Defiant Malaysian PM rejects calls that he step down

(The Associated Press)

Embattled Malaysian Prime Minister Najib Razak poured scorn on a huge two-day rally that brought together tens of thousands of yellow-shirted protesters demanding his resignation over a financial scandal.

Malaysia's Prime Minister Najib Razak addresses the nation in Kuala Lumpur Sunday

Malaysia’s Prime Minister Najib Razak addresses the nation in Kuala Lumpur Sunday

Large crowds of protesters camped overnight on the streets of Kuala Lumpur wearing yellow shirts of the Bersih movement — a coalition for clean and fair elections — even after authorities blocked the organizer’s website and banned yellow attire and the group’s logo.

Former Prime Minister Mahathir Mohamad, who has been spearheading calls for Najib’s resignation, appeared at the rally with his wife for a second day, telling protesters that people power was needed to remove Najib and return the rule of law.

Najib has been fighting for political survival after leaked documents in July showed he received some $700 million in his private accounts from entities linked to indebted state fund 1MDB. He later said the money was a donation from the Middle East and fired his critical deputy, four other Cabinet members and the attorney general investigating him.

Police estimated the crowd size at 35,000, but Bersih says it swelled to 300,000 on Sunday from 200,000 on Saturday.

Najib has slammed the protests for tarnishing Malaysia’s image and dismissed their size.

“What is 20,000? We can gather hundreds of thousands,” he was quoted as saying by local media at a rural event in a northern state. “The rest of the Malaysian population is with the government.”

In his National Day message late Sunday, Najib said the government rejected street protests, saying they can disrupt public order and not the right way to show unhappiness in a democratic country.

They “reflected a shallow mind and poor national spirit,” he said.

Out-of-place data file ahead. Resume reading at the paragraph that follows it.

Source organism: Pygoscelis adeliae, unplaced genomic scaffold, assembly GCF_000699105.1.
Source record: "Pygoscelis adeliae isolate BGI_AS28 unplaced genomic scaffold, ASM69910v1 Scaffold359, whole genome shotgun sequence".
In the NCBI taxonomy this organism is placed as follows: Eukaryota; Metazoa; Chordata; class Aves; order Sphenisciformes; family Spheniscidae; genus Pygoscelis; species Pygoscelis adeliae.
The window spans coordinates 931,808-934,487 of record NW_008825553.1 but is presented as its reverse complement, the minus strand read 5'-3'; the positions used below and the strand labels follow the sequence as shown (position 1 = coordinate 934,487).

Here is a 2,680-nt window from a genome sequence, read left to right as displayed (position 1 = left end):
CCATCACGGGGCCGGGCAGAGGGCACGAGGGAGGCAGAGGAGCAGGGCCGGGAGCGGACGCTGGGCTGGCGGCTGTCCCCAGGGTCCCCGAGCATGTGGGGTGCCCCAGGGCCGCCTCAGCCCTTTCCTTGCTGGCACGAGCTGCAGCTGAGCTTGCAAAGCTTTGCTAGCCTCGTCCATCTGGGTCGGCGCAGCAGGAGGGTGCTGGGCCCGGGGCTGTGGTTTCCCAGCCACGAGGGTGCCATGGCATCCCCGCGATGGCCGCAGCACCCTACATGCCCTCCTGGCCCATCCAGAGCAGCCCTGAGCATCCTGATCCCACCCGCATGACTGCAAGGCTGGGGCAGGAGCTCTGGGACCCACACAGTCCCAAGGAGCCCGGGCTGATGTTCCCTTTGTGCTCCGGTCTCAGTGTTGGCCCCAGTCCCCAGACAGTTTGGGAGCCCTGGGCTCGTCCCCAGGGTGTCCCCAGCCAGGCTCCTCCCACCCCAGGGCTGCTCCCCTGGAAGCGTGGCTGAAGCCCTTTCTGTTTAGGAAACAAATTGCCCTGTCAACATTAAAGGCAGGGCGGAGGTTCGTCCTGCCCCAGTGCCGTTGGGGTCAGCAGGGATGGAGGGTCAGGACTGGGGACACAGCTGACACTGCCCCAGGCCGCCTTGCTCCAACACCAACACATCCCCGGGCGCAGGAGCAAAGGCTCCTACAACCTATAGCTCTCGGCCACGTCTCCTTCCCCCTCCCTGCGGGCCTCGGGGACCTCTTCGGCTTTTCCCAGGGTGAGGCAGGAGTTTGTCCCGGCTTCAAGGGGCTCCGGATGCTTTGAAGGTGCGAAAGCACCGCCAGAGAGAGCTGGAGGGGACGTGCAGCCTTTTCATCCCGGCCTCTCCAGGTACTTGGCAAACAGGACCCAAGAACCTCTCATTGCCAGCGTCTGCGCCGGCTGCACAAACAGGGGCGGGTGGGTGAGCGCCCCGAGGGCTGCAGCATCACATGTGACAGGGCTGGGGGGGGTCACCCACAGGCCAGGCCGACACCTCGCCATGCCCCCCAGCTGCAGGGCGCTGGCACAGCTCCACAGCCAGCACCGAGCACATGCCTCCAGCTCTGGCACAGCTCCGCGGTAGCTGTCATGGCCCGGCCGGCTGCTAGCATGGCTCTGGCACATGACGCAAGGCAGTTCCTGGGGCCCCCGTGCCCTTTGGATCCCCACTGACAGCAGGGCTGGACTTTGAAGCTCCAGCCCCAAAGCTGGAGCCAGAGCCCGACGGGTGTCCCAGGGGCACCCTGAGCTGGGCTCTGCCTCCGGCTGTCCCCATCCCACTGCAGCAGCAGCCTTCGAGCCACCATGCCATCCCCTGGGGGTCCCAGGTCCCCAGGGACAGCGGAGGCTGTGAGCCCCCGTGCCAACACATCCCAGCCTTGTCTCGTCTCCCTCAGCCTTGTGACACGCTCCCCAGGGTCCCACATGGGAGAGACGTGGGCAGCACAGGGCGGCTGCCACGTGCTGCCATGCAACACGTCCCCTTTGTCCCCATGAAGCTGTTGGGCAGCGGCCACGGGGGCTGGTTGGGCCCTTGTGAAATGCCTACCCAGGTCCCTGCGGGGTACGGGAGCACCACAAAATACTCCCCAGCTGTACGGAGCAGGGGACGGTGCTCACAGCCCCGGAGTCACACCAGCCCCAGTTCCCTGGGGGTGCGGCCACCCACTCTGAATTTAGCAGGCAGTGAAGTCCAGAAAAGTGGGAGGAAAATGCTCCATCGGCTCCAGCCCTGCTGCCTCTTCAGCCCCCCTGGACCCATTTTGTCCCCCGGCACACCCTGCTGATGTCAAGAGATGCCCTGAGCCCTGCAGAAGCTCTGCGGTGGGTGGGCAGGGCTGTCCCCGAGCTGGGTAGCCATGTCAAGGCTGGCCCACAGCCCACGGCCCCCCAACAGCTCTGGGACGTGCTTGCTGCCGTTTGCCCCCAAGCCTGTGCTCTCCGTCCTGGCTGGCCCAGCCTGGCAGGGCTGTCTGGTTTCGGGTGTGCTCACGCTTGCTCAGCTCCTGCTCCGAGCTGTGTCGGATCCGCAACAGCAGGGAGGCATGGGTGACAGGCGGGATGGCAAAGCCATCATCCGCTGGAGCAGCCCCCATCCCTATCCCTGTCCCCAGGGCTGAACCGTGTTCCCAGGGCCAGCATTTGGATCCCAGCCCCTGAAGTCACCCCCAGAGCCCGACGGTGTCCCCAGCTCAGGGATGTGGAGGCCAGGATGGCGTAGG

Najib vowed not to bow to pressure. “Once the sails have been set, once the anchor has been raised, the captain and his crew would never change course,” he said.

The rally was peaceful Saturday and lasted until midnight Sunday to usher in Malaysia’s 58th National Day.

“This is a watershed moment. Malaysians are united in their anger at the mismanagement of this country. We are saying loudly that there should be a change in the leadership,” said protester Azrul Khalib, who slept on the street with his friends.

He said he was aware that the rally will not bring change overnight, but he wants to be “part of efforts to build a new Malaysia.”

Some used colored chalk to scrawl their demands on the street, writing slogans such as, “We want change,” and “We want clean and fair (elections).”

Scores of police barricaded roads leading to the Independence Square, a national landmark that authorities declared off-limits to protesters. Two previous Bersih rallies, in 2011 and 2012, were dispersed by police using tear gas and water cannons.

Analysts said the rally attracted a largely urban crowd with a smaller participation of ethnic Malays, which could be the reason the Najib government allowed it to go on.

“They feel safe because it has not really affected the rural Malay segment, their bedrock support,” said political analyst Ibrahim Suffian. However, he said this doesn’t mean that rural Malays are happy with the government, as many are upset with the plunging currency and economic slowdown.

A nation of 30 million, Malaysia is predominantly Malay Muslim with significant Chinese and Indian minorities. Its ambitions to rise from a middle income to a developed nation this decade have been stymied by slow-paced reforms and Najib’s increasing authoritarianism.

Support for Najib’s National Front has eroded in the last two general elections. It won in 2013, but lost the popular vote for the first time to an opposition alliance.

Concerns over the political scandal partly contributed to the Malaysian currency plunging to a 17-year low earlier this month.

In his speech, Najib rejected fears that the economy is crumbling. “It is clearly proven that Malaysia is not a failed state, as alleged, nor is it about to become bankrupt,” he said. “On the contrary, the fact is we are stable, with strong fundamentals and will continue to survive and remain competitive.”

Apart from Najib’s resignation, the demands being sought are institutional reforms that will make the government more transparent and accountable.

 



Categories: Asia Times News & Features

Tags: , , , , , ,